Parking and Transportation Services utilizes available space on 40 Acres by Megan Strickland Fewer than 16,000 parking spots serve the 75,000 students, faculty and staff who make up the UT community, creating challenges for drivers and Parking and Transportation Services officials. Every time a new building goes up on top of a parking lot, it leaves fewer spaces to accommodate needs and makes it harder for PTS to cover more than $14.5 million in expenses. “If 75,000 people decided to come to campus today and said, ‘I’m going to hop in my car and no one’s going to ride in the car with me,’ we would have a big problem,” said Jeri Baker, assistant director of PTS. Baker said UT does have enough parking spaces, despite the fact that it sold 15,869 more permits than total spaces during fiscal year 2010-2011. UT sold 31,744 parking permits during the year, and the campus has 15,875 spaces. “Last year there wasn’t a day when people who had a C permit didn’t have a place to park,” Baker said. “Not everyone comes to campus every day.” Because commuters are on campus for such short times on different days of the week, PTS Services is able to sell more permits than spaces but regulates sales to make sure there isn’t a parking shortage, Baker said. “I don’t look strictly at the number of spaces we have,”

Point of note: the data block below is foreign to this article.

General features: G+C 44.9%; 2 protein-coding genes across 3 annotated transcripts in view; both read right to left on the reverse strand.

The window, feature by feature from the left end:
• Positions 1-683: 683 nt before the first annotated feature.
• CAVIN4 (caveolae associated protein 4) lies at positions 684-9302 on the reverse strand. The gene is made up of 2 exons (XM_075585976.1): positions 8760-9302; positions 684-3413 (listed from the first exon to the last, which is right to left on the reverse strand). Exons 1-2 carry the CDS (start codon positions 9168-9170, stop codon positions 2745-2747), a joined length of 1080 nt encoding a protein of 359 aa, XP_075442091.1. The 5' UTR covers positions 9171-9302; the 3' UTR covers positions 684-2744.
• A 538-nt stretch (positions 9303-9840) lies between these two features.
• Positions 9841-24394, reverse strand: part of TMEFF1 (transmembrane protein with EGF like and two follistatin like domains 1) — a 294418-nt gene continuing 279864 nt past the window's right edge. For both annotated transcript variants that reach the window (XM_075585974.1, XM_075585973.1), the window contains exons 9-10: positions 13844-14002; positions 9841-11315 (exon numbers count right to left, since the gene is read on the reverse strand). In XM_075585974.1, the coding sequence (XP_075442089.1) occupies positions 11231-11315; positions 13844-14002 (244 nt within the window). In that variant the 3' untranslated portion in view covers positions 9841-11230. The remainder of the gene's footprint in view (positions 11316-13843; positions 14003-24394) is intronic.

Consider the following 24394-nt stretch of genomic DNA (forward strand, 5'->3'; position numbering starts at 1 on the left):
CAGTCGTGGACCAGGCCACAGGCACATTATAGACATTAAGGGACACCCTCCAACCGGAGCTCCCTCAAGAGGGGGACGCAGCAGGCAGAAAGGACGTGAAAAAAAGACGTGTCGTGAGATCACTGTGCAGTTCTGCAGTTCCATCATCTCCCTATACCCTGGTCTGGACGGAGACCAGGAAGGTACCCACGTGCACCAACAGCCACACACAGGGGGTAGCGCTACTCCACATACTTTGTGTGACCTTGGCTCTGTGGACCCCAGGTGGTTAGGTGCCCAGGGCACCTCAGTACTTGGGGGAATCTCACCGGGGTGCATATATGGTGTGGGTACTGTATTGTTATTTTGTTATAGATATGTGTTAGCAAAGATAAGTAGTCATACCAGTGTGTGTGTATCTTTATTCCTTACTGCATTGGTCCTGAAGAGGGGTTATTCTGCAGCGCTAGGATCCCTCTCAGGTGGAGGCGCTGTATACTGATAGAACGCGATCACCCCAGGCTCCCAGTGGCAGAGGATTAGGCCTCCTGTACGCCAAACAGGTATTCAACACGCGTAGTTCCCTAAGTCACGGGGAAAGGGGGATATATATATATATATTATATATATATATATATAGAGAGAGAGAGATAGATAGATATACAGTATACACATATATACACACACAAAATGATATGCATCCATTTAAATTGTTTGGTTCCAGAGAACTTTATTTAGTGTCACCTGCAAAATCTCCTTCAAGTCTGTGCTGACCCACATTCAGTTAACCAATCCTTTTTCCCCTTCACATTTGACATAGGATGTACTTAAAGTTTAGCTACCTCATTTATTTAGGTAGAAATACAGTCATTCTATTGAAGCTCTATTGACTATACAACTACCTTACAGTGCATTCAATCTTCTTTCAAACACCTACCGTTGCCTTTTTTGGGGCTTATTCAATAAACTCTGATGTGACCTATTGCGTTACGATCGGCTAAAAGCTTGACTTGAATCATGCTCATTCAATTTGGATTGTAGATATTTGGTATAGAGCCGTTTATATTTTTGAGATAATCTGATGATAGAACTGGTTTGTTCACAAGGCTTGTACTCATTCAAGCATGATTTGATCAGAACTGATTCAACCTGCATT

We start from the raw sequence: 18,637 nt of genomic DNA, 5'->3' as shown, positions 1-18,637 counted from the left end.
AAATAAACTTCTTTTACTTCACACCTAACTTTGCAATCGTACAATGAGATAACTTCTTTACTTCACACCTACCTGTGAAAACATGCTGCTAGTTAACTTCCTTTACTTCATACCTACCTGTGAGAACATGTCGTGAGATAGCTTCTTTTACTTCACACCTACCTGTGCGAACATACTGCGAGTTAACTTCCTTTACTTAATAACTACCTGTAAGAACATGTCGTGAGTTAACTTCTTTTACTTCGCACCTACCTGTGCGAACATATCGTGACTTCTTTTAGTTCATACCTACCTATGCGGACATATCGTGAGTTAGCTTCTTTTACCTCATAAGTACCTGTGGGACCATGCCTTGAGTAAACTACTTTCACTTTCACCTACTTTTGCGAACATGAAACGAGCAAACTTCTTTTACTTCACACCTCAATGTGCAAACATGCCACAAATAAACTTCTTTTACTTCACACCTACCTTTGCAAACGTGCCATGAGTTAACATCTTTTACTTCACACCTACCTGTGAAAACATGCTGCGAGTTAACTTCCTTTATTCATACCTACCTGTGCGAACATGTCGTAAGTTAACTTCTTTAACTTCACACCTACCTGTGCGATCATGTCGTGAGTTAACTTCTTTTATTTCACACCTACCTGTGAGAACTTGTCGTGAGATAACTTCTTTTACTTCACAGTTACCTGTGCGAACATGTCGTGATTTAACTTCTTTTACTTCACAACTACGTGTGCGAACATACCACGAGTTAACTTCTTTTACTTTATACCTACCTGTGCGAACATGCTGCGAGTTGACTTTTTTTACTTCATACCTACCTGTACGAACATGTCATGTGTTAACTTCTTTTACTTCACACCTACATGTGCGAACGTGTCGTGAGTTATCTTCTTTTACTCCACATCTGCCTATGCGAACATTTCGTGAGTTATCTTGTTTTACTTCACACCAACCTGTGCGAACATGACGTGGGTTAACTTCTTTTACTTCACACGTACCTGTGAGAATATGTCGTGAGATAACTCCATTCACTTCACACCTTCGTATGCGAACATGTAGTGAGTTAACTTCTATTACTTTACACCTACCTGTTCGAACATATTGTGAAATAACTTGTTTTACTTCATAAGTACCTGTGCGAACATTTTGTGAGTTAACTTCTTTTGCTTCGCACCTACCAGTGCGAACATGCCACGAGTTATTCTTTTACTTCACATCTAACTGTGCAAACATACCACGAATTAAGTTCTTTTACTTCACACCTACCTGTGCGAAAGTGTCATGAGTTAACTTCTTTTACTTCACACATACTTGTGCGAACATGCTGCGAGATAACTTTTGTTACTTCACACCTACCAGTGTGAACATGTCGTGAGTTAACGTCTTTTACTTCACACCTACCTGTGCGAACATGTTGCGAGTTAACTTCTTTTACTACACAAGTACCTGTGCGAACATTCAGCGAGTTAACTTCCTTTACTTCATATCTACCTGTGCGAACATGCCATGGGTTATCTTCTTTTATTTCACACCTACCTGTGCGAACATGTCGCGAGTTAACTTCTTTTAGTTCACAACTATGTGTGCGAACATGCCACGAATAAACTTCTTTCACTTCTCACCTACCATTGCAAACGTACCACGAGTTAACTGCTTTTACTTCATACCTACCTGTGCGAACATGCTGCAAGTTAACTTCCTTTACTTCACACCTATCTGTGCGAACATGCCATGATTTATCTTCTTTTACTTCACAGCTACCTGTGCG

Baker said. “I look at what the utilization of those spaces are. The worst thing you can do is walk past a space and wonder why you can’t buy a permit for that space.” Michelle Hodge, a Spanish and UTeach junior, said as long as she arrives early she has plenty of spots to choose from in the C lots, where she parks Mondays, Wednesdays and Fridays. She said she would automatically go to the Longhorn Lots if the C lots were regularly full when she arrives, although she sees many people who don’t do this. “I think a lot of people don’t want to go to the Longhorn Lots because of having to take the shuttle or make the long walk over to campus,” Hodge said. “I think a lot of people, if there is not parking in the C parking, will opt for street parking or drive around forever waiting for someone to come to their car and leave.” The more parking passes PTS sells, the lower prices are, Baker said. The entity is self-funded from the revenue it generates selling passes and issuing citations. Each year it estimates its expenses and prices parking fees just high enough to break even, Baker said. In the 2010-2011 fiscal year, the organization’s total revenue was almost $16.9 million. Garage parking revenue accounted for $9,763,119. Students, faculty and staff purchased 9,163